'The anaesthetic failed during my c-section. I've been haunted by it for 34 years.'

The case study in this story is known to Mamamia but has chosen to remain anonymous for privacy reasons.

*Names have been changed 

As told to Cindy Lever

The prospect of meeting her fifth baby imminently filled Sarah with joy as she was wheeled into theatre. It would be the midwife’s fifth caesarean, so she knew the procedure well.

Sarah had booked a private anaesthetist, but when a trainee turned up instead, she was shocked.

The spinal block was administered, and the obstetrician began.

But as he began to cut the now mum-of-six cried out in pain as one segment was not numb, so all the pain referred to the right-hand side.

Watch: A woman shares the debilitating impacts of birth trauma to her physical and mental health. Post continues after video.

Video via ABC News.

"I felt the scalpel slicing and the pulling open and stretching of the five layers to get to the baby and the sting of diathermy to close the blood vessels to stop the bleeding and the retractors to keep my abdomen open," she reveals.

"'I said I can feel it, I can feel it'. I remember the anguish on my husband’s face and my nails digging into him."

Two nurses and her husband told the anaesthetist she could feel it, but Sarah said he just looked lost not knowing what to do.


The obstetrician said he couldn’t stop, leaving Sarah with no choice but to lie on the operating table, unable to move and praying for help.

"Every time the needle went in I tried to kick them, but my legs were numb. I felt like I was silently screaming," Sarah recalled.

"I worked at the hospital and remember thinking, 'I can’t put on a performance because I have to work with these guys'."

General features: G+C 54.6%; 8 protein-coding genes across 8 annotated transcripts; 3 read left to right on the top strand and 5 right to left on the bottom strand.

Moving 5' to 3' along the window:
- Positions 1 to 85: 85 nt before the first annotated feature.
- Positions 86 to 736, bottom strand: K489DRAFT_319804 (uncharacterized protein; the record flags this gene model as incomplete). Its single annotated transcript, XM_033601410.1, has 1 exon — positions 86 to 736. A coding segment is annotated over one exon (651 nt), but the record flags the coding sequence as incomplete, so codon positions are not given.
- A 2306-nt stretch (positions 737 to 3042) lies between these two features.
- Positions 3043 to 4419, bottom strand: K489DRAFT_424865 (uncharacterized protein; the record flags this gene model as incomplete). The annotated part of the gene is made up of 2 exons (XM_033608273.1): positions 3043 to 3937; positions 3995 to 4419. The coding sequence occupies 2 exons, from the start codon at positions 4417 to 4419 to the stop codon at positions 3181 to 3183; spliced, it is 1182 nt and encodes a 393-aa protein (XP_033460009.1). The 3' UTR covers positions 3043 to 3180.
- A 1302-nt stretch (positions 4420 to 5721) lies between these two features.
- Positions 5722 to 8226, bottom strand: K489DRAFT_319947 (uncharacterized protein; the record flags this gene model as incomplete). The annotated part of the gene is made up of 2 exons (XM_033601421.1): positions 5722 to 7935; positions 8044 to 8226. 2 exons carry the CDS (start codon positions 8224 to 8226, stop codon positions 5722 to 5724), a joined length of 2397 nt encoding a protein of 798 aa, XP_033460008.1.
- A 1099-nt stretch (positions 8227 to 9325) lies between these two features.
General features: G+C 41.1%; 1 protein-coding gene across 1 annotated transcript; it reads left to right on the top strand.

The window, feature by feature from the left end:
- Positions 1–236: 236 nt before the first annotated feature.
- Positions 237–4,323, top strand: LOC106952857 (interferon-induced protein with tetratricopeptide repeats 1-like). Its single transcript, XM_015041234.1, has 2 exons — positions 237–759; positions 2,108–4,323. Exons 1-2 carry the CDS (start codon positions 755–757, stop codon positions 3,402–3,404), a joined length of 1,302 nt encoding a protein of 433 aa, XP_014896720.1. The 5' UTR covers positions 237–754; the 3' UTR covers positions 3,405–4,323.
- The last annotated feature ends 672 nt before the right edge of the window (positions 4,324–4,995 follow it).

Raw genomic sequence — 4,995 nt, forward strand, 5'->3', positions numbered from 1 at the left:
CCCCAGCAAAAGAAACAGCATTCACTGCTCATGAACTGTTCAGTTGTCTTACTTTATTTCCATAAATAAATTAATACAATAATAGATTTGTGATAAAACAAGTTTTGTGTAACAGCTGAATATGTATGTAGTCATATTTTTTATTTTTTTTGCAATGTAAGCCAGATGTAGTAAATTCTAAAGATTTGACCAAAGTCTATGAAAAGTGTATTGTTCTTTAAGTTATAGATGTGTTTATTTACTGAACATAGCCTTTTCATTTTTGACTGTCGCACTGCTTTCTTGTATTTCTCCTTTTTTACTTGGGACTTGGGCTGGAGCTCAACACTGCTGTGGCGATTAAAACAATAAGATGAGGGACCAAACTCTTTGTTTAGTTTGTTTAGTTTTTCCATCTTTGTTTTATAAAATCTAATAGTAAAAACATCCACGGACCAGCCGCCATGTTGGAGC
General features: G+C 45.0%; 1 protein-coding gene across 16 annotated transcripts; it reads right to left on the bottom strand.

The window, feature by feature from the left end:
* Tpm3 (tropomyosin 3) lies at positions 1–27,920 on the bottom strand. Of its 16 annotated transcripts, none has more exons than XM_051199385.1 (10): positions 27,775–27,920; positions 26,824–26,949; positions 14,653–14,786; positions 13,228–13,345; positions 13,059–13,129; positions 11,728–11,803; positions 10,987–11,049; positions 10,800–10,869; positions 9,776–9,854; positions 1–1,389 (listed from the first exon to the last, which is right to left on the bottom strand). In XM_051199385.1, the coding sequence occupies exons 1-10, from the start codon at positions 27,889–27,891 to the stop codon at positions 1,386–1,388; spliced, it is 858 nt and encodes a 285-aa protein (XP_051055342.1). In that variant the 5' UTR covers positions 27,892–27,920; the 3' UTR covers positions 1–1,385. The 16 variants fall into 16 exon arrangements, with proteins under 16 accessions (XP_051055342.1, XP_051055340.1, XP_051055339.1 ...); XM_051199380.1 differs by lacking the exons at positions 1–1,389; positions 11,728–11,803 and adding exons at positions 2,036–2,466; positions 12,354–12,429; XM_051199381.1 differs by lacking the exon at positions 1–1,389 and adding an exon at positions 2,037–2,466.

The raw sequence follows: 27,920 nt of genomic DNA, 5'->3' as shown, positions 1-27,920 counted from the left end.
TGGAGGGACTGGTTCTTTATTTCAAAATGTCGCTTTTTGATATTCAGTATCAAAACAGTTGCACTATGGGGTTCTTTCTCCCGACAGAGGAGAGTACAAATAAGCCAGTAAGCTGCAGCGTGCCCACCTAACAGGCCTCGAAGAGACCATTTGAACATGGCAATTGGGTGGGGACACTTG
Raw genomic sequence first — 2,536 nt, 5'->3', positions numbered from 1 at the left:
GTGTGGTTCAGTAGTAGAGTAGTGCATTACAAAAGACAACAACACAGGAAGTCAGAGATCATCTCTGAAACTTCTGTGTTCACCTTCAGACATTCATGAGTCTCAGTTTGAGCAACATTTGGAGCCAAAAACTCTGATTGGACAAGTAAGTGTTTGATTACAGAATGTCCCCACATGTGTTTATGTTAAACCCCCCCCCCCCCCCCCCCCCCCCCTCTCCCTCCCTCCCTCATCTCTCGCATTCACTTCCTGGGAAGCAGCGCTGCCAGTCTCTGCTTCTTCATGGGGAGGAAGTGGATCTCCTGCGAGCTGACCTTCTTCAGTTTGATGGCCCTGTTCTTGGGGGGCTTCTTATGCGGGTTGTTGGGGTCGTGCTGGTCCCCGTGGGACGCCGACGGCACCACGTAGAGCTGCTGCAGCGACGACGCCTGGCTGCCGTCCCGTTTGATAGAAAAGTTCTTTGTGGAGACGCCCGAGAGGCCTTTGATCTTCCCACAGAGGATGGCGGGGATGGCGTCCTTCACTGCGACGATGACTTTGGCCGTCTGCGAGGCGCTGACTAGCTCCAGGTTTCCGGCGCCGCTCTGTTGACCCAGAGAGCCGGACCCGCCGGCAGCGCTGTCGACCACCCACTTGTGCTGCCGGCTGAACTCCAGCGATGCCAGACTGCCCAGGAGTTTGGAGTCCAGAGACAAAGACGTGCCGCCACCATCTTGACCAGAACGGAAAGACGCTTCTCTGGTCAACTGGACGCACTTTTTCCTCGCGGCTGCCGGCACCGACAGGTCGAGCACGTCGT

Sarah doesn’t recall the moment after her son was born or holding him, and it wasn’t until she was wheeled back to the ward, she was given pain relief.

Coming home from hospital the trauma, of what she describes as obstetric violence, set in.

Sarah suffered insomnia and was easily agitated and irritable. She was later diagnosed with postnatal depression with anxiety.

"I told my husband it should be written on my forehead that I’m not coping," she said.

"I was only just making it, but I never left home without my nails done, because I didn’t want the world to know I wasn’t coping."

For 34 years the impacts of that day stayed with her overshadowing her and her family’s lives.

"[I've experienced] so many symptoms," she explained. "Intolerance to noise; I was hypervigilant to the kids. I didn’t believe doctors, so I’d take them to different health practitioners. 

"I had a dread of something terrible happening to the kids. They all had asthma, and I’d spend the night worrying they’d have an asthma attack and die and I’d do the rounds at night checking they were breathing.


"Then I thought I’d lose my husband, so I’d take his pulse while he was asleep.

"Panic attacks were second nature."

Returning to work was also a challenge. Having to go into theatre on one occasion became too much, and she had to leave one day and be replaced.

It took Sarah 34 years to find the words to describe how she felt and trauma therapy has helped heal the emotional scars and PTSD.

Sarah’s experience was rare. The Royal College of Anaesthetists sets a standard that fewer than 5 per cent of elective patients should feel pain and fewer than one per cent should require conversion to general anaesthesia.

Listen to The Delivery Room where Leigh sits down with Jessie Stephens, alongside her husband Rich, to talk about their birth story. Post continues below.

Sarah wants to encourage others who have had c-sections to take good care of themselves after birth, to monitor their wounds and how they're feeling, and to talk about plans for any potential future births. 

Despite her experience, the 67-year-old wouldn't change how she gave birth: "I refuse to say I feel robbed of the experience of a final push. Going back five times to have a caesarean while fully awake requires courage and the end result is triumph."

If you think you may be experiencing depression or another mental health problem, please contact your general practitioner. If you're based in Australia, 24-hour support is available through Lifeline on 13 11 14 or beyondblue on 1300 22 4636.

Feature Image: Getty.

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